TRADING UP: CONSUMER AND ENVIRONMENTAL REGULATION IN A GLOBAL ECONOMY · David Vogel · Harvard University Press · 1995
consumer protection and environmental regulations are quite an important part of the economic agenda of developed countries today. It is the pressure created by activists, environmental groups and various non-government organisations that has brought about this shift. But in this age of free market economy and trade liberalisation, the dialectical relationship between free trade and consumer and environmental protection has become a highly contentious issue all over the world.
Confrontation emerges from the fact that regulations hamper the process of free trade. Although this may be true, protection or regulation does not always slow down the process of free trade. This is because the economic strength of the 'greener' nations, helps in the improvement of the regulation standard in other countries without deceleration in free trade. While the author calls the former phenomenon the "Delaware effect", the latter is called the "California effect". The former is associated with "baptists" and the latter is linked with "bootleggers". The environment would benefit if the actions of the two were to be unidirectional, even though they may be backed by different motives. As the author points out, "An important reason for the lack of success of anti-cigarette lobbies in the us was that no domestic industry stood to benefit by discouraging exports of this product: there were baptists but no bootleggers."
Judged from the point of view of performance, the European Union ( eu) seems to have been the most successful in harmonising regulatory standards and free trade. "The eu has become a vehicle for exporting the environmental standard of Europe's greener nations to the rest of the continent." The key to the eu 's ability to accomplish this lies in the degree of authority it has been able to exercise over both the trade and regulatory policies of its member states. "The removal of non-tariff barriers and the maintenance or the strengthening of health and safety regulations requires a strong international authority. Unlike the General Agreement on Tariffs and Trades ( gatt) , the eu has the authority to centralise decision."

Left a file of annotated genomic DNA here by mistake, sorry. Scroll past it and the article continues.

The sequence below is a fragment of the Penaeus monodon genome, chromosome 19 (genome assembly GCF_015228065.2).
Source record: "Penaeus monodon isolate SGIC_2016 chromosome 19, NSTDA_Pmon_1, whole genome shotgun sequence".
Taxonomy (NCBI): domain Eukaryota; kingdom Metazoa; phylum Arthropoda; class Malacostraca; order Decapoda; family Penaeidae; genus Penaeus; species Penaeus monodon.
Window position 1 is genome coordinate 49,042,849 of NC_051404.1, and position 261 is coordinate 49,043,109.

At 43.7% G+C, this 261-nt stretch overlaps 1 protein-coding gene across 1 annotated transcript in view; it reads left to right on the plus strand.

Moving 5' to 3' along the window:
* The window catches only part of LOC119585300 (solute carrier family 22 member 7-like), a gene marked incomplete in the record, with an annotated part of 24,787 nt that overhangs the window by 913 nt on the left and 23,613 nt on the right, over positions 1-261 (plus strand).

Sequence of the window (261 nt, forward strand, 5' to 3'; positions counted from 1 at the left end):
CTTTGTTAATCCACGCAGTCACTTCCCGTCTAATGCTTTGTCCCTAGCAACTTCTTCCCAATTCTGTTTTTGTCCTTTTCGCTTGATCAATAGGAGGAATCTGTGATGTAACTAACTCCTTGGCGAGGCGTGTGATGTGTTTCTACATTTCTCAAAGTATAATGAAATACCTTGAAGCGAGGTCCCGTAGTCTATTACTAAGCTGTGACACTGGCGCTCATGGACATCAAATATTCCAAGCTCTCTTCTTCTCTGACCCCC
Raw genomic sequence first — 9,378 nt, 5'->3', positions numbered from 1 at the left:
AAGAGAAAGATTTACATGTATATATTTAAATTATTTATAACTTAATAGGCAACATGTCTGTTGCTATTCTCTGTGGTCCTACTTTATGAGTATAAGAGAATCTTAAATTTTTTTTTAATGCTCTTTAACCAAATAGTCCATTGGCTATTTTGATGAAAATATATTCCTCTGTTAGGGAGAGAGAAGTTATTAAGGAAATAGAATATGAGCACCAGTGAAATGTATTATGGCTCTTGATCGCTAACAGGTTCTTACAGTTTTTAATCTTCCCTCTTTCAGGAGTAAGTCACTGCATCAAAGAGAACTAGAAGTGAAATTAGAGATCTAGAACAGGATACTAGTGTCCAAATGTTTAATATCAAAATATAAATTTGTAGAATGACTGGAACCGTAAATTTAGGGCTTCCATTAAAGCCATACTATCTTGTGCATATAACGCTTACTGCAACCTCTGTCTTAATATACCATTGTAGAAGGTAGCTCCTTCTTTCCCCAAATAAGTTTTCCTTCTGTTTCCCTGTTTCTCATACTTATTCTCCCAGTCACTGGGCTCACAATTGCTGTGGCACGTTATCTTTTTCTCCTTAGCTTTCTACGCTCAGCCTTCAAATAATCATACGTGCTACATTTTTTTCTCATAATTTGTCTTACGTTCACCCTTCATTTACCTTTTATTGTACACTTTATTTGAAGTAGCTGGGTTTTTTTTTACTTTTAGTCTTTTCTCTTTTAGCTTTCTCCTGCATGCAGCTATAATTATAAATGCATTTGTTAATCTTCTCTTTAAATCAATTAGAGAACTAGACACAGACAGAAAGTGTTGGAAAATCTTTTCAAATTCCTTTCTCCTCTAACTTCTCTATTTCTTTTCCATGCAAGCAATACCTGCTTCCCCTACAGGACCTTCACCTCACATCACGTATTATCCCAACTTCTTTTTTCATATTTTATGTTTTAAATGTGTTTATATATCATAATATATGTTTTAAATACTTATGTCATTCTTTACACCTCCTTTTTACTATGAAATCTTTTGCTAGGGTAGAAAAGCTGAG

But, as the author appropriately rationalises, the political colour of the issue cannot be missed: "Were the eu 's richest and most powerful nations not also among its greenest, it is highly unlikely that the organisation's commitment to economic integration would have resulted in a steadily upward trend in environmental standards. Indeed, it might well have relaxed them."
The book should be praised for its comprehensiveness with respect to the chronological details given and the explanations inserted at the right places. But, as a political scientist, Vogel could have made 'politics' his rallying point. He has analysed the politics of protectionism, but too much emphasis on details has made the book history-oriented. The book is rather well organised, but it would have been better if the case-studies had been approached from a more general, macro level, following which all the threads had could have been interwoven rather than having been separately taken up. But, it is all the same a well-researched, praiseworthy and pioneering effort that would be of use to a student of the environment.
We are a voice to you; you have been a support to us. Together we build journalism that is independent, credible and fearless. You can further help us by making a donation. This will mean a lot for our ability to bring you news, perspectives and analysis from the ground so that we can make change together.